Believers must enter into dialogue with secular world


RITE AND REASON:Ireland needs a respectful debate on the role of faith in public life

THE ROMAN Catholic Church has embarked on a new initiative that, if successful, could lead to a future based on open and sincere dialogue with the secular world.

The project, known as the Courtyard of the Gentiles, fittingly took its first cautious steps in Paris, the birthplace of the Enlightenment, last March.

It takes its name from the courtyard outside the ancient Hebrew temple in Jerusalem, where non-Israelites could come to discuss and argue the Jewish faith with believers.

The Paris event brought together some of Europe’s leading secular thinkers and Catholic theologians.

Cardinal Gianfranco Ravasi, president of the Vatican’s Council for Culture, explained the motivation by saying it was about “creating space for believers and non-believers to search for the truth together”.

The church has been on a new journey with secular thought since 1966 when Pope Paul VI quietly abolished the Index Librorum Prohibitorum, which forbade Catholics from reading certain books.

Undoubtedly the aim of the list was to protect the faith and morals of Catholics by preventing the reading of books perceived to be immoral or works containing theological errors.

In effect, however, the list was symptomatic of a dramatic and disastrous rupture in the church’s relationship with the world of reason and science that occurred at the Enlightenment.

Debate, inquiry and dialogue became peripheral at best and at worst subject to suspicion and suppression.

The Second Vatican Council in the 1960s – authentically understood – marked a reawakening and a refreshing re-evaluation of the church’s relationship with the secular world.

That spirit was perhaps best captured in the document on the church in the modern world, where it boldly asserted that “the joys and the hopes, the griefs and the anxieties of the men of this age, especially those who are poor or in any way afflicted, these are the joys and hopes, the griefs and anxieties, of the followers of Christ”.

Vatican II sought to invite all Christian believers to enter into respectful dialogue with the secular world.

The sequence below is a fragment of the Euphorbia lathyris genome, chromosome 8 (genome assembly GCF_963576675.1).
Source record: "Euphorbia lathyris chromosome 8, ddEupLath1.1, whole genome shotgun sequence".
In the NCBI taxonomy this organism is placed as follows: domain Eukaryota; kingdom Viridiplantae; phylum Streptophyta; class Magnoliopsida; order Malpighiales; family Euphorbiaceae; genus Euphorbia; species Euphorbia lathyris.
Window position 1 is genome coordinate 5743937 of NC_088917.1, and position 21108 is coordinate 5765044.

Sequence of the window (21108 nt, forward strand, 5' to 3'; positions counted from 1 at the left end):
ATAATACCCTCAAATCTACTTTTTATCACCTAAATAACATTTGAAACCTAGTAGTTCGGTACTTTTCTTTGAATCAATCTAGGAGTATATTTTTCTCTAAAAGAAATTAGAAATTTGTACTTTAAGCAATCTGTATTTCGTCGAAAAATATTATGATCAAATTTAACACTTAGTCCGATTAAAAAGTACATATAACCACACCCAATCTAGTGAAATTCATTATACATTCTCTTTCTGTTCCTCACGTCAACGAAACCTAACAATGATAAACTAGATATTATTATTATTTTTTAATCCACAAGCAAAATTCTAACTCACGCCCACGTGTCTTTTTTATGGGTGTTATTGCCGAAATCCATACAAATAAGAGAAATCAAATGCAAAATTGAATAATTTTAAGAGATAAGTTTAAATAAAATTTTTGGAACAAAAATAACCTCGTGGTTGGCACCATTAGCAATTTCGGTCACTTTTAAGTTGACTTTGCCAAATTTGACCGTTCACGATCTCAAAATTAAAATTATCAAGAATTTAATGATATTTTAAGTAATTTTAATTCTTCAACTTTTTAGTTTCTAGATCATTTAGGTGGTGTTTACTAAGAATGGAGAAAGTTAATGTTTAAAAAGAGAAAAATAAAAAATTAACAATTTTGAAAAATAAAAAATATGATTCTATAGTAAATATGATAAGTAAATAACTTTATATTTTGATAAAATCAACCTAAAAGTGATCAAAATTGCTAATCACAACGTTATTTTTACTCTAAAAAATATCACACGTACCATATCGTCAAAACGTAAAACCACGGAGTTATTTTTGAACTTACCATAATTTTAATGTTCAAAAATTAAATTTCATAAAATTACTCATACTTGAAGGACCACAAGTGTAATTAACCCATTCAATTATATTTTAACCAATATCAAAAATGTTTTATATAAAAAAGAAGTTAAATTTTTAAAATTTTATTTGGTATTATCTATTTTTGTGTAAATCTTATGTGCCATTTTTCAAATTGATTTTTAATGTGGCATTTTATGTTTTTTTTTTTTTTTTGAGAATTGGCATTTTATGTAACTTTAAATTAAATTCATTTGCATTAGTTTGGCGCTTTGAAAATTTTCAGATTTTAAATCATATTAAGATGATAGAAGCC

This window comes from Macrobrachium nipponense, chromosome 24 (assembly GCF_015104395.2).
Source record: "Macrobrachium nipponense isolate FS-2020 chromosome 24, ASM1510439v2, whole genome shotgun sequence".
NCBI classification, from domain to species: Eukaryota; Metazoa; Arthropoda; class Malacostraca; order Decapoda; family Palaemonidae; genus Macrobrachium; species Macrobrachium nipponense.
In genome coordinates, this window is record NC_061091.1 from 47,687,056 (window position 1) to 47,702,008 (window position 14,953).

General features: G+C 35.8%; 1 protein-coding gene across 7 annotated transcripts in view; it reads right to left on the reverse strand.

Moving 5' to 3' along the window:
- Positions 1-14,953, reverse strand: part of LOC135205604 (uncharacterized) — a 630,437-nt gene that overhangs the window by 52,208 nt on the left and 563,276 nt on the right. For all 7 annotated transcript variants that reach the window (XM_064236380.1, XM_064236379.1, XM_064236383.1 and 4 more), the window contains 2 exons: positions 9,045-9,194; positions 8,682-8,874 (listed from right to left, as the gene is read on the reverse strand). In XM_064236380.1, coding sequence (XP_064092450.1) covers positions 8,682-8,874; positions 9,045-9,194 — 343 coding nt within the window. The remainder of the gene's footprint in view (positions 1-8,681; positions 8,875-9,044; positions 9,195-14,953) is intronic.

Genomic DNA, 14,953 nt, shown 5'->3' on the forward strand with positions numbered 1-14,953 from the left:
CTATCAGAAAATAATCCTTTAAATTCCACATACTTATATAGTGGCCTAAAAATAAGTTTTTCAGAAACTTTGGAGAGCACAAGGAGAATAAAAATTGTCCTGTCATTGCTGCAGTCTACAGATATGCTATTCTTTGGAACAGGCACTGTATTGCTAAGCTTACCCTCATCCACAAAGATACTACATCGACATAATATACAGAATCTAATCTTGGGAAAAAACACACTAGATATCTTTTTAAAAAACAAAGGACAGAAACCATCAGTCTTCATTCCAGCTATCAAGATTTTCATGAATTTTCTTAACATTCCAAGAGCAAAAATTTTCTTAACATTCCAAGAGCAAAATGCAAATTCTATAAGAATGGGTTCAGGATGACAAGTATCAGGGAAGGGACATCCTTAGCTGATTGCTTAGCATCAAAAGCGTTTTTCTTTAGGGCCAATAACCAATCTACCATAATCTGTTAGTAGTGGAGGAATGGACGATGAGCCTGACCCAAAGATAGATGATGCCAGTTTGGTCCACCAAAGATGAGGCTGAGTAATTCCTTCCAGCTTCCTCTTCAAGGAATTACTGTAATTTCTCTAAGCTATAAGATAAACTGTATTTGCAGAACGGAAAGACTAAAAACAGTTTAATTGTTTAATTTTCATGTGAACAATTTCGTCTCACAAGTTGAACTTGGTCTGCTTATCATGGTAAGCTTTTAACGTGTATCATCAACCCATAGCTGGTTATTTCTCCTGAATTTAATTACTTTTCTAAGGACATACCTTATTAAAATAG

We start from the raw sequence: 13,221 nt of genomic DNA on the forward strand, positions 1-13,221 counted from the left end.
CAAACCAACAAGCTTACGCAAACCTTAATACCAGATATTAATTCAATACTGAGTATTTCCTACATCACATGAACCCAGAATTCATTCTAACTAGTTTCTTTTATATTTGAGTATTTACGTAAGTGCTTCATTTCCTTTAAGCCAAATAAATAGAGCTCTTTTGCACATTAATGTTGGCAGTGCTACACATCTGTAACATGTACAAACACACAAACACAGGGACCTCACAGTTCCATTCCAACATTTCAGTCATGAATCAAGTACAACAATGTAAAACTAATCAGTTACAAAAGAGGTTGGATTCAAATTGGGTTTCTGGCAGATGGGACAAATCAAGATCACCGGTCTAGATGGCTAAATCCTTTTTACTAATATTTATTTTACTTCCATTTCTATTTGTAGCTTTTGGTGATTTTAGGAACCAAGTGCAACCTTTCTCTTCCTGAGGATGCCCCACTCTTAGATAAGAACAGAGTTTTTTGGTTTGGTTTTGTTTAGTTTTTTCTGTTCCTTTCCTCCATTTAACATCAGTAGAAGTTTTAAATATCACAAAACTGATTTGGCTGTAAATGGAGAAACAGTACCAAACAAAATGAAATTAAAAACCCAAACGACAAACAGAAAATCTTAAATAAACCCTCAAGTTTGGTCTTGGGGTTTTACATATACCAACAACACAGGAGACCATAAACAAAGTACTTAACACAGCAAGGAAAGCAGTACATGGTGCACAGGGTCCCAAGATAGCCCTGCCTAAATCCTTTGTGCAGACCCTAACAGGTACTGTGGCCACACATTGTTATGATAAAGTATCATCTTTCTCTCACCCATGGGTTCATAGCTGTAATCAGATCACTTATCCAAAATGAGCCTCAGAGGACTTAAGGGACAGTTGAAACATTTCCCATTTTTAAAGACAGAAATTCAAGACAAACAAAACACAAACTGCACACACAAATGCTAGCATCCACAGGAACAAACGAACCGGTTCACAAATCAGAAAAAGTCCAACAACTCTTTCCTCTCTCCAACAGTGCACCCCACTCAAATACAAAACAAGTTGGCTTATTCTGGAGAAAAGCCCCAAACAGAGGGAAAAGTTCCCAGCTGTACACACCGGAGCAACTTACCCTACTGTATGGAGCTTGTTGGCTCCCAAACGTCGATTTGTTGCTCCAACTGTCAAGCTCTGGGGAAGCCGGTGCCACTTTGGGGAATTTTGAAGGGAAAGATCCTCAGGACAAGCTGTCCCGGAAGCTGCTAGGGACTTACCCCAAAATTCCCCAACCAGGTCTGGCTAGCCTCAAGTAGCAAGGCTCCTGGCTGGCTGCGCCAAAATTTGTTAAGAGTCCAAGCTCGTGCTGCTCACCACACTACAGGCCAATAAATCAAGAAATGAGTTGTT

The papacy of Benedict XVI, influenced no doubt by his background as a professional theologian, has been marked by that openness to dialogue.

Aside from crude caricatures and some baggage from his former role as doctrinal watchdog, Benedict XVI has shown himself as a man of deep intellect and integrity, willing to respectfully engage with differing world views.

Indeed, a hallmark of his foreign travel has become the keynote lecture on themes of the relationship between faith and reason and church and state, underlining his belief that religion is not a problem to be solved.

In a message to the Paris event the pope insisted that believers have nothing to fear from a just secularism “that is open and allows individuals to live in accordance with what they believe in their own consciences”.

I was in Paris and the sight of theologians and religious believers confidently and vigorously debating and dialoguing with some of Europe’s leading secular and atheist public intellectuals was inspiring for anyone who sees the vital relationship between faith and reason.

But dialogue can only really take place in a true spirit of openness on all sides. Someone convinced of already possessing all the answers, with the duty simply to impose them, is not someone who can sincerely enter dialogue.

Ireland is desperately in need of a respectful debate about the role of faith in public life.

Unhelpful comments from some politicians implying that secretive religious organisations control parts of the Civil Service are as hysterical as they are incorrect.

At the same time the lack of respect by some religious believers for the secular sphere creates hostility and mistrust of the motivation of people of faith.

Religious believers in Ireland are not used to articulating their faith in a highly secular culture. But Ireland is becoming and will become more and more secular.

Believers can sit in the corner and lament this fact and become more marginalised, or can take the lead of the French forum and enter into dialogue with the secular world.

The Irish Catholic